This blog post originally appeared on the LSE Social Care Evidence in Practice blog.
It was written by André Tomlin (Mental Elf Chief Blogger) and Martin Webber (Anniversary Reader in Social Work and Director of the International Centre for Mental Health Social Research at the University of York).
How do you keep up to date with the latest reliable social care research?
Ask a hundred people who work in social care and you’ll probably get a hundred different answers! There’s no simple and easy way to keep abreast of the latest evidence because it’s so scattered in terms of where it’s published, often in obscure locations, frequently behind pay-walls.
But of course, it’s not just about getting your hands on the evidence, it’s also about actually being able to read and understand the research when you have the time and inclination. Social care research can be jargon-filled and impenetrable stuff that you need a degree in research methods just to decipher! And there just isn’t enough time to spend reading lengthy research reports.
Add to this the fact that there is limited accessible guidance about how to separate the useful social care research from that which is poorly conducted and badly reported (and unfortunately there’s quite a bit of that out there). Accessing high quality social care research is challenging, but fortunately help is at hand.
The National Elf Service
A group of partners led by the NIHR School for Social Care Research and the Personal Social Services Research Unit at LSE, Making Research Count at University of York and Social Services Research Group have been inspired by a simple but effective idea that has been developed by an Oxford University company over recent years. The National Elf Service is a set of health websites that started in 2011 with the Mental Elf and the Learning Disabilities Elf and now contains elves on ten topics.
The sites are simple; they offer easy access to relevant and reliable research in a clear, concise and engaging format. Each weekday an expert writes a blog that summarises an important piece of new research in fewer than 1,000 easy to read words. The bottom line of the research is presented, along with a critical appraisal of the evidence and a clinical commentary that puts the research into context.
So if you’re a social worker with an interest in mental health you might get a blog about a new Cochrane systematic review on exercise for dementia, or a paper in the Lancet about community treatment orders for psychosis, or a new guideline on social anxiety disorder. Everything is relevant to UK mental health practice, easy to read and understand, evidence-based and delivered in an engaging format on your preferred device (computer, phone) and via social media.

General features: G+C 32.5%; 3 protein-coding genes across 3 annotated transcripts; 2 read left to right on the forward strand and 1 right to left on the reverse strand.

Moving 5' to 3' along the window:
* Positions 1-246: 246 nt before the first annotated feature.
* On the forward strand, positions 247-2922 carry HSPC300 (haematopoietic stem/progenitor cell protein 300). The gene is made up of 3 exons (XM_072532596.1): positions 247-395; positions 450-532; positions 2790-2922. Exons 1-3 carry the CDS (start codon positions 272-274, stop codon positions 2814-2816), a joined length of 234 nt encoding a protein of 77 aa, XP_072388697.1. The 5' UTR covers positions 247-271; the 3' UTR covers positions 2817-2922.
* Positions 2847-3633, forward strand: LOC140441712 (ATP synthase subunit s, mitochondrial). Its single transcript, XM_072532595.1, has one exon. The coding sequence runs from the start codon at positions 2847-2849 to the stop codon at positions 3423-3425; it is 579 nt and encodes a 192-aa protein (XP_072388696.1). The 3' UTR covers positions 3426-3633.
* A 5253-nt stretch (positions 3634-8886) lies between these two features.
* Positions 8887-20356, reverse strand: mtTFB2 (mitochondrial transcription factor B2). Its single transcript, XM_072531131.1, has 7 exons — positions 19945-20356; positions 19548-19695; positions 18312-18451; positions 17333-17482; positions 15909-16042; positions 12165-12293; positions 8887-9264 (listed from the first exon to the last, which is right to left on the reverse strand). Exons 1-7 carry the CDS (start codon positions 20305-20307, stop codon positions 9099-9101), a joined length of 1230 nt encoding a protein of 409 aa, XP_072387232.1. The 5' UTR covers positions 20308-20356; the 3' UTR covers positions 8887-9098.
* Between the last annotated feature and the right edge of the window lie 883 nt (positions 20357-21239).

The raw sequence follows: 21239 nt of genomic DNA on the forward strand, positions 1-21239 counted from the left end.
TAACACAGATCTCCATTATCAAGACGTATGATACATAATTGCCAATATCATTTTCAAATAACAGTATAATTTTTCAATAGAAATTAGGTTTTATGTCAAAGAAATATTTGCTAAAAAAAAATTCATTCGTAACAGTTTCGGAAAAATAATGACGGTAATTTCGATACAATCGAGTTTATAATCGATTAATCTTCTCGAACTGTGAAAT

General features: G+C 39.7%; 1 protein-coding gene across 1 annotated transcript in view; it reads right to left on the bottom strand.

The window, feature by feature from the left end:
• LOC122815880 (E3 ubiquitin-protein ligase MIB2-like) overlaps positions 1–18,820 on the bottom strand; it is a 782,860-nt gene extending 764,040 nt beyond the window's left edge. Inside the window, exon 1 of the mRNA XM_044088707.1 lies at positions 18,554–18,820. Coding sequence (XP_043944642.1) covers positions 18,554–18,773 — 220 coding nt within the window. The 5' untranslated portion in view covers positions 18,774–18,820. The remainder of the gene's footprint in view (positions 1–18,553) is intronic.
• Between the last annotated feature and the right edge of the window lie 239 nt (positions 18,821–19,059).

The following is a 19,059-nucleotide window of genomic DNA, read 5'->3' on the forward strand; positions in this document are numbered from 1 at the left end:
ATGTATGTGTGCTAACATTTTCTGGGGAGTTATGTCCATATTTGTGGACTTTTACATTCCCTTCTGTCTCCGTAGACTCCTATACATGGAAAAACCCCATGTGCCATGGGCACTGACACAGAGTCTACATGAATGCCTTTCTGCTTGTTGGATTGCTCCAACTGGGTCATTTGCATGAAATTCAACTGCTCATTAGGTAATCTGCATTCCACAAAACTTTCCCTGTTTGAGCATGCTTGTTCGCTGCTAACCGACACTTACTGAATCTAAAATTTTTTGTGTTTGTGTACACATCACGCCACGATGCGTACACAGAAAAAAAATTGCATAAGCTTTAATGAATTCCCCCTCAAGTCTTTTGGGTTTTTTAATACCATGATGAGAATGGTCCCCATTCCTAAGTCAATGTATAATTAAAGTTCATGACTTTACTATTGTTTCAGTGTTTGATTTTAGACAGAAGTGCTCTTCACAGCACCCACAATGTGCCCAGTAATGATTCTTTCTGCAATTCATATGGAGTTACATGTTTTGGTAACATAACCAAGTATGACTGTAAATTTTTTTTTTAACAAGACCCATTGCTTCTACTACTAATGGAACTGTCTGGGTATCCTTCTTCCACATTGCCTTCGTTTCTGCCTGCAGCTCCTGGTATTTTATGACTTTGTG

Each of the ten websites in the National Elf Service is fronted by a friendly elf. The idea here is to make research less daunting by presenting it in a fun and memorable way, and this tactic has worked remarkably well as the sites have become extremely popular with a diverse audience in a relatively short space of time.
The blogs are sent out across various social media channels as well as in more traditional formats, so users can subscribe to regular email alerts or join in with the conversations around each blog on Twitter and Facebook.
Looking forward to the Social Care Elf
What’s more, it won’t be long before there’s a new elf in the woodland. The Social Care Elf is in development and the website will be launched soon. It will adhere to the same simple principles of making high quality social care research more accessible and usable, so that people who work in the field have the research they need at their fingertips to enable their practice to be informed by relevant research findings.
You can find out more about the ten live elves by visiting the National Elf Service website.
Developing the Elf with you
Join us at the LSE on Friday 25 July 2014, 10.30-13.00 to design and develop the Social Care Elf. We need your help to shape the future of this innovative project:
- What key topics within social care should be included on the website?
- What sources (journals, databases, websites) should we search to find evidence to highlight?
- Who should write the blogs on the website?
- Would you be interested in critically appraising new evidence and writing for the Elf?
- What should the Social Care Elf look like?
Contact the team now if you are interested in getting involved: email@example.com